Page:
The memo: audience--secondary
Many lawyers forget it, but nearly all memos have a large, potential secondary audience. The secondary audience includes other junior attorneys who might need to read your memo to learn the basic facts or law before doing a related assignment. The secondary audience includes other senior attorneys who are working on the same matter and who need to get up to speed on the legal issues. It includes future attorneys who find your memo in the database and want to rely on it or use it as a starting place for their own research.
The secondary audience sometimes includes the client, who may or may not be a lawyer. I once worked on a large bankruptcy case in which every memo I wrote went to the general counsel of the client, and she was a former partner at my firm. And the secondary audience may also include the hiring or advancement committee at your office.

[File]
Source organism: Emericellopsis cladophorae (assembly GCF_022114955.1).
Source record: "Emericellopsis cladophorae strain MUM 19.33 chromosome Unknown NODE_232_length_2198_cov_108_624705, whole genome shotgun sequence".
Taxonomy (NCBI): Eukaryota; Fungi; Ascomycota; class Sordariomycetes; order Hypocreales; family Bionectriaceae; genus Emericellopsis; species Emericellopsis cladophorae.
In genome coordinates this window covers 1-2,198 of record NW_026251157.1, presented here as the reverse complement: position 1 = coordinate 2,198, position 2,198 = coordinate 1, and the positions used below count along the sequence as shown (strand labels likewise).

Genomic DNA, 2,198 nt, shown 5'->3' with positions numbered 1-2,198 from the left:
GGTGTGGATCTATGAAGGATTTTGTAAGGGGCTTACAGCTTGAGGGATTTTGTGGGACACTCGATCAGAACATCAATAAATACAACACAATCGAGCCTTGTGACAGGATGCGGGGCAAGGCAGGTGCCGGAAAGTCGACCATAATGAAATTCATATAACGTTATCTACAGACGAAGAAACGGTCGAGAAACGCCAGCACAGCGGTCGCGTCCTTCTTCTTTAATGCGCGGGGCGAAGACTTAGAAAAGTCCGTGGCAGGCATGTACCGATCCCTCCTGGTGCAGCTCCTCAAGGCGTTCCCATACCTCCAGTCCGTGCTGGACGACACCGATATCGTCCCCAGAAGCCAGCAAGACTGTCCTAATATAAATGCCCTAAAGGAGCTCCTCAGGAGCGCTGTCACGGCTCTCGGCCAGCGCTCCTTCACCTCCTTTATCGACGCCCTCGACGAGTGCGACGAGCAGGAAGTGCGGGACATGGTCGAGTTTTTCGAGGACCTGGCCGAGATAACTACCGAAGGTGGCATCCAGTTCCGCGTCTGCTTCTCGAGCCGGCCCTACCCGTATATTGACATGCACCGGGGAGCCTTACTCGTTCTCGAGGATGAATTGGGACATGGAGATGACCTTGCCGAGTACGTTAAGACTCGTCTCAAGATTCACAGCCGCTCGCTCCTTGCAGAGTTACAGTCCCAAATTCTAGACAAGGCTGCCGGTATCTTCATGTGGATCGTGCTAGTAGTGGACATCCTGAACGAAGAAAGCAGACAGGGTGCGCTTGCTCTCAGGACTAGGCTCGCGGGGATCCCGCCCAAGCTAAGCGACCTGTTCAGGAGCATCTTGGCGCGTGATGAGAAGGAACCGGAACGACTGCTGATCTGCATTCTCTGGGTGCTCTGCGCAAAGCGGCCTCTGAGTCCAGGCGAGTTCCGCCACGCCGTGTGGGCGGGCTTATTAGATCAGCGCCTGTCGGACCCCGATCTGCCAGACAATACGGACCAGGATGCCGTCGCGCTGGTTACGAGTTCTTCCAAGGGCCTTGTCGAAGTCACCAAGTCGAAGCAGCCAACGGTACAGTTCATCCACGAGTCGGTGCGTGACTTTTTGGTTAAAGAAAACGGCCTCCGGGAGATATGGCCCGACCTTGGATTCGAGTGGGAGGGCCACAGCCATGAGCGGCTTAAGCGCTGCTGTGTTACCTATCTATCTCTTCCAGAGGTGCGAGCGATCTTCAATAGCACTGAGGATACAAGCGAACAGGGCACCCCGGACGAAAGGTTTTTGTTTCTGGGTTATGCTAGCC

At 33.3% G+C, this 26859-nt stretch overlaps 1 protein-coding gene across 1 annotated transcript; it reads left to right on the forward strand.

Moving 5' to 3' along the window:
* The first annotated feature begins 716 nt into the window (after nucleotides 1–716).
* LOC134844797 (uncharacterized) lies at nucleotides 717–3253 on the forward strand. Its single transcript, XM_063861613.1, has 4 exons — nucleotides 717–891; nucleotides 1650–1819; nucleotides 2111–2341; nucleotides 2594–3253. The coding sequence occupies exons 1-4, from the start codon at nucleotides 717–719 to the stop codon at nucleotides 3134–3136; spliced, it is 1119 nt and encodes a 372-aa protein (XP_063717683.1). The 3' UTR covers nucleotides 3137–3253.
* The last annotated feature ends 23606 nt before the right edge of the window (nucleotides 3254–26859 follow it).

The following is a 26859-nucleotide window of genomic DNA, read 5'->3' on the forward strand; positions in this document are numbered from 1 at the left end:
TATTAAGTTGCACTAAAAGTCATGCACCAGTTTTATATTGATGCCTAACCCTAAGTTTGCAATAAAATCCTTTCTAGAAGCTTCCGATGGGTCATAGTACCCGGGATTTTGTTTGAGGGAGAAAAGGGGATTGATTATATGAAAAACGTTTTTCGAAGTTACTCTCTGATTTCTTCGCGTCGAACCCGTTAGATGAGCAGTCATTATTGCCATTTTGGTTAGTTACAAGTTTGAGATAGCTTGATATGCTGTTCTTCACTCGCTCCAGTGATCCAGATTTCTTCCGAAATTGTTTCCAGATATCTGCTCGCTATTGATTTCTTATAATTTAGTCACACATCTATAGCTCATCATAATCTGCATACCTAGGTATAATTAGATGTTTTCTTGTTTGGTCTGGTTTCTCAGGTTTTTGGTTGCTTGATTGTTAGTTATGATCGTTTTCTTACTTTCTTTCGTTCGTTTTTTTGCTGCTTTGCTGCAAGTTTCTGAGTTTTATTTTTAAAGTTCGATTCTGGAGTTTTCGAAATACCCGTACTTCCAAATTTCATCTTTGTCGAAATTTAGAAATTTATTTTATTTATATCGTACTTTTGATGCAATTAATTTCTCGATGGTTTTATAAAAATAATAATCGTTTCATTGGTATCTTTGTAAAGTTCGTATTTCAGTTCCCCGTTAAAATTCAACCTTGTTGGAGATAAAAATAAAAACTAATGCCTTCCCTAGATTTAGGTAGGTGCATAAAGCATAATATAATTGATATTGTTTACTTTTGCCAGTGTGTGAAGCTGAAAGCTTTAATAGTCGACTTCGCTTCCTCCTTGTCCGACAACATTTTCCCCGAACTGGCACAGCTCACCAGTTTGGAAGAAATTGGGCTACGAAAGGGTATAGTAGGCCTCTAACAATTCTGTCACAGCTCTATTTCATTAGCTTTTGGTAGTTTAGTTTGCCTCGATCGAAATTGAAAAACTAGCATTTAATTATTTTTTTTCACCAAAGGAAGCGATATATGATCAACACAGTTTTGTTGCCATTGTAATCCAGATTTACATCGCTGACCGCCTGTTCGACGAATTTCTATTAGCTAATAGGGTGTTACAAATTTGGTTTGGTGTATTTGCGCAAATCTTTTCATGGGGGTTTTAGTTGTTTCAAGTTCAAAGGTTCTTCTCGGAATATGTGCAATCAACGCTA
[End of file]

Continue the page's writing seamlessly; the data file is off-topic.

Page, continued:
Many of the formal aspects of a traditional memo are there to aid the secondary audience: the question presented and the facts especially. But other parts aid the secondary reader, too. Yet my former students regularly report that a full, traditional memo is often not what the senior attorney wants. I think some senior attorneys discount the needs of the secondary audience or fail to see the potential benefits of the fully developed memo. But as with anything in this book, your boss's preferences control.